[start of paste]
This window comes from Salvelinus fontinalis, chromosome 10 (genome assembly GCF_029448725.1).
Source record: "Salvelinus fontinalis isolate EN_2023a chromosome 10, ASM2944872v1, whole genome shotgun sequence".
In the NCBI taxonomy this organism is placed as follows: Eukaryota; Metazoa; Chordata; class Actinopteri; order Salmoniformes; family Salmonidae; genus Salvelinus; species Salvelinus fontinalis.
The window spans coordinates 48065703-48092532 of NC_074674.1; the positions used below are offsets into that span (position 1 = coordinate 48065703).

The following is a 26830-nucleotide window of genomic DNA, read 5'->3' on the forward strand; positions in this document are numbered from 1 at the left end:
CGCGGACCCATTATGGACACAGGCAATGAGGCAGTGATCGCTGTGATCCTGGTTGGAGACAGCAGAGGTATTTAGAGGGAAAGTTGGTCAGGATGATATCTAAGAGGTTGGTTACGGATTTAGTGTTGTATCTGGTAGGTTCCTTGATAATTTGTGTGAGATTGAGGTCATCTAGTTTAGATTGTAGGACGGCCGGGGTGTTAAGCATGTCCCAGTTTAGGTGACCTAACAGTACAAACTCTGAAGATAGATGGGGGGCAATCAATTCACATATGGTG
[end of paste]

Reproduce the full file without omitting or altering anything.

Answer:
This window comes from Salvelinus fontinalis, chromosome 10 (genome assembly GCF_029448725.1).
Source record: "Salvelinus fontinalis isolate EN_2023a chromosome 10, ASM2944872v1, whole genome shotgun sequence".
In the NCBI taxonomy this organism is placed as follows: Eukaryota; Metazoa; Chordata; class Actinopteri; order Salmoniformes; family Salmonidae; genus Salvelinus; species Salvelinus fontinalis.
The window spans coordinates 48065703-48092532 of NC_074674.1; the positions used below are offsets into that span (position 1 = coordinate 48065703).

The following is a 26830-nucleotide window of genomic DNA, read 5'->3' on the forward strand; positions in this document are numbered from 1 at the left end:
CGCGGACCCATTATGGACACAGGCAATGAGGCAGTGATCGCTGTGATCCTGGTTGGAGACAGCAGAGGTATTTAGAGGGAAAGTTGGTCAGGATGATATCTAAGAGGTTGGTTACGGATTTAGTGTTGTATCTGGTAGGTTCCTTGATAATTTGTGTGAGATTGAGGTCATCTAGTTTAGATTGTAGGACGGCCGGGGTGTTAAGCATGTCCCAGTTTAGGTGACCTAACAGTACAAACTCTGAAGATAGATGGGGGGCAATCAATTCACATATGGTG